Saturday, November 14, 2009


Gangtok, Nov. 14: Residents of the hill town are scared to venture out of their houses after frequent sightings of Himalayan black bears in the area and reports of their attacks on people.

According to the officers of the forest department there have been 18 bear sightings in the last month and six persons have been mauled.

K.S. Bhutia, who stays in Development Area near here, has stopped going out of his house in the early hours. “I used to get up before sunrise to go jogging. Now, I am scared to venture out, thanks to these bears straying into the town. I do free-hand exercises in the safety of my home instead,” said the 37-year-old man.

Adarsh Rai, a taxi driver, said: “There is no substitute for caution. After so many sightings I am scared to stop the car at the roadside, near forest areas.”

Rabin Pradhan, 57, a resident of Sichey, where a bear had mauled three senior forest officials on November 3, said, he is scared to go out of his house and keeps a watch on his children and warns them before they go out.

The forest department has sought Rs 60 lakh from the state government for buying improved dart guns, drugs, ambulances and nets to tackle emergency situations arising out of bear attacks.

The divisional forest officer (wildlife east), Karma Legshey, said four teams, each headed by an assistant conservator of forests, have been deputed in East Sikkim. Range officers have been deputed in the blocks to tackle bears straying into human habitation.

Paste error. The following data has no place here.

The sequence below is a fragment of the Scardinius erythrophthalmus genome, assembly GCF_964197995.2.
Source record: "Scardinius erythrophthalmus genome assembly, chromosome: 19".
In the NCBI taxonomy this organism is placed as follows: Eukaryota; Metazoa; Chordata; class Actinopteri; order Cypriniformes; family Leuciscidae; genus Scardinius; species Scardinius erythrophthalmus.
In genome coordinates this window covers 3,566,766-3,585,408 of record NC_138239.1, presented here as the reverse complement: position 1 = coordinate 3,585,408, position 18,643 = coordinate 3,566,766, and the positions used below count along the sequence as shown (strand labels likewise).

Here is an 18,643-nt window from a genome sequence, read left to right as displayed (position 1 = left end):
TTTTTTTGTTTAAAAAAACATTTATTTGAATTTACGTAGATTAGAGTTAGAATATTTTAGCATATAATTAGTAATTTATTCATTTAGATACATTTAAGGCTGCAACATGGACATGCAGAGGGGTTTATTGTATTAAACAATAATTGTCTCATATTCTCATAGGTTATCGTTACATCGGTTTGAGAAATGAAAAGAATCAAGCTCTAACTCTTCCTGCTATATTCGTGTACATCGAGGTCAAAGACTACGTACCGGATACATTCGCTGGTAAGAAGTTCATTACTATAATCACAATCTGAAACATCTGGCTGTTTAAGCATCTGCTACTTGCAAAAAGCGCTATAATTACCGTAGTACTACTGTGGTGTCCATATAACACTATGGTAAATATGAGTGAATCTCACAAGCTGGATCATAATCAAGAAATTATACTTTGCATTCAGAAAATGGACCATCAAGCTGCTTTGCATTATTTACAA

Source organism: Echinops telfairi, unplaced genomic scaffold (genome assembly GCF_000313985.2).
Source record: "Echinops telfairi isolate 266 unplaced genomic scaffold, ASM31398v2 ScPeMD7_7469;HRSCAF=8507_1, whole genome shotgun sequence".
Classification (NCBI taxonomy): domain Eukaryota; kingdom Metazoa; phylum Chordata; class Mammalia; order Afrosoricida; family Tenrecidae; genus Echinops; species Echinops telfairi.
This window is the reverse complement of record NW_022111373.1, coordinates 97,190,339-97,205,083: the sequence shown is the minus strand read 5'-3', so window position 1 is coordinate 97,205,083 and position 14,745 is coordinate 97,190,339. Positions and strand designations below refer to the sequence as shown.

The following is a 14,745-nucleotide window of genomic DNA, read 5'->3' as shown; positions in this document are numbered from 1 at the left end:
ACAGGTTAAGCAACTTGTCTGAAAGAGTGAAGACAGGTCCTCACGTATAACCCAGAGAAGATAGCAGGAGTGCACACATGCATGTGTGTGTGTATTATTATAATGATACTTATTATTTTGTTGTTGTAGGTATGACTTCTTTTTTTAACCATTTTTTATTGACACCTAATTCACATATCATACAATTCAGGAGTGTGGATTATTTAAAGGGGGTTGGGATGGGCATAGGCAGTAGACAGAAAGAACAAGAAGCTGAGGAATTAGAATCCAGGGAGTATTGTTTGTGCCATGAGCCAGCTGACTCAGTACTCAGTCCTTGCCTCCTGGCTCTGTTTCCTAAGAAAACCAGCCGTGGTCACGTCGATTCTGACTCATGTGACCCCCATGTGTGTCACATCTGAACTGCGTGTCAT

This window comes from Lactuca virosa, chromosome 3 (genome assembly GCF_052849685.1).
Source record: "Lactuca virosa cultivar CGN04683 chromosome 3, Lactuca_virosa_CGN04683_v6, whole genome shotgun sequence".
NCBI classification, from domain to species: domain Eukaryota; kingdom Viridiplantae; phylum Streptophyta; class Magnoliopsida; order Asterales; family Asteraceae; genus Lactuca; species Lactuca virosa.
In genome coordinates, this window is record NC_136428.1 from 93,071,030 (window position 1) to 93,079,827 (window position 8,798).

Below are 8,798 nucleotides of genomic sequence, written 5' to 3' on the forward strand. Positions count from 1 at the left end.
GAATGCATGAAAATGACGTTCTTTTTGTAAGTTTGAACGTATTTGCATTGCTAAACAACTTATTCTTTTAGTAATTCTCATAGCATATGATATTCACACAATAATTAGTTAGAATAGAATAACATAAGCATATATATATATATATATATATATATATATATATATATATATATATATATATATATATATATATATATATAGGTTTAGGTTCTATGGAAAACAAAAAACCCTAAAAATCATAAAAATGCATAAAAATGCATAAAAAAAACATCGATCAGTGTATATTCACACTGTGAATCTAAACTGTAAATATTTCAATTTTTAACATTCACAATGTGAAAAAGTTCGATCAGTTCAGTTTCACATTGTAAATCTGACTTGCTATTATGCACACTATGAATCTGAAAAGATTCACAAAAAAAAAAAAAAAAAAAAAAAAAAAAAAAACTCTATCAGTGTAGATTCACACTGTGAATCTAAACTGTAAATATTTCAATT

“We appeal to the residents of the area not to take independent action, approach or provoke the animals and not to pay heed to rumours and inform the forest staff or police as soon as a bear is spotted,” said Legshey.

Senior forest officials said conservation efforts and crack down on poaching activities in the forests have led to the rise in the bear population leading to competition for food.

“The bears are being attracted by garbage in urban areas that contain about 70 per cent of edible trash,” said an officer. He added that the use of explosives in hydel power projects and road construction work was also a source of disturbance to the animals.

Meanwhile, a bear that was sighted near the Himalayan Zoological Park, 7km from here, on November 9, is still at large. “It has been sighted after that day, too and guards have been posted in the area to keep a sharp lookout for the animal,” said a zoo official

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